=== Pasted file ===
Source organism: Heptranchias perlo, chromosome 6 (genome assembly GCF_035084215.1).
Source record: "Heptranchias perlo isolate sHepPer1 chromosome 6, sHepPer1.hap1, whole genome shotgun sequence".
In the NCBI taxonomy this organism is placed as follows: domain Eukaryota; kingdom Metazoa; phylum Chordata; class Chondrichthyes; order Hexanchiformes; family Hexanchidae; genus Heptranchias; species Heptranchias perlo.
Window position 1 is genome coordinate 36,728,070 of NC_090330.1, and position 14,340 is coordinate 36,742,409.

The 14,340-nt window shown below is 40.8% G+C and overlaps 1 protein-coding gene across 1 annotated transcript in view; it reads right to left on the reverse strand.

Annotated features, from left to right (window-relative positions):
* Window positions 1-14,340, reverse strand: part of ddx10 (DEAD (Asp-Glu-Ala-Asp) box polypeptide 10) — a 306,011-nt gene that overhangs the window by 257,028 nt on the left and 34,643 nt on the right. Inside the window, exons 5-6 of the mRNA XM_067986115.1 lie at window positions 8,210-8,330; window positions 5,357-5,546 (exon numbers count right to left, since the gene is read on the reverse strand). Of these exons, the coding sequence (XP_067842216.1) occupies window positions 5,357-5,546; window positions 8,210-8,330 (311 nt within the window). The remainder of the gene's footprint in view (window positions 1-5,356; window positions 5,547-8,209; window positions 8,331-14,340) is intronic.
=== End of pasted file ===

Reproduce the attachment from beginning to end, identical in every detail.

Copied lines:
Source organism: Heptranchias perlo, chromosome 6 (genome assembly GCF_035084215.1).
Source record: "Heptranchias perlo isolate sHepPer1 chromosome 6, sHepPer1.hap1, whole genome shotgun sequence".
In the NCBI taxonomy this organism is placed as follows: domain Eukaryota; kingdom Metazoa; phylum Chordata; class Chondrichthyes; order Hexanchiformes; family Hexanchidae; genus Heptranchias; species Heptranchias perlo.
Window position 1 is genome coordinate 36,728,070 of NC_090330.1, and position 14,340 is coordinate 36,742,409.

The 14,340-nt window shown below is 40.8% G+C and overlaps 1 protein-coding gene across 1 annotated transcript in view; it reads right to left on the reverse strand.

Annotated features, from left to right (window-relative positions):
* Window positions 1-14,340, reverse strand: part of ddx10 (DEAD (Asp-Glu-Ala-Asp) box polypeptide 10) — a 306,011-nt gene that overhangs the window by 257,028 nt on the left and 34,643 nt on the right. Inside the window, exons 5-6 of the mRNA XM_067986115.1 lie at window positions 8,210-8,330; window positions 5,357-5,546 (exon numbers count right to left, since the gene is read on the reverse strand). Of these exons, the coding sequence (XP_067842216.1) occupies window positions 5,357-5,546; window positions 8,210-8,330 (311 nt within the window). The remainder of the gene's footprint in view (window positions 1-5,356; window positions 5,547-8,209; window positions 8,331-14,340) is intronic.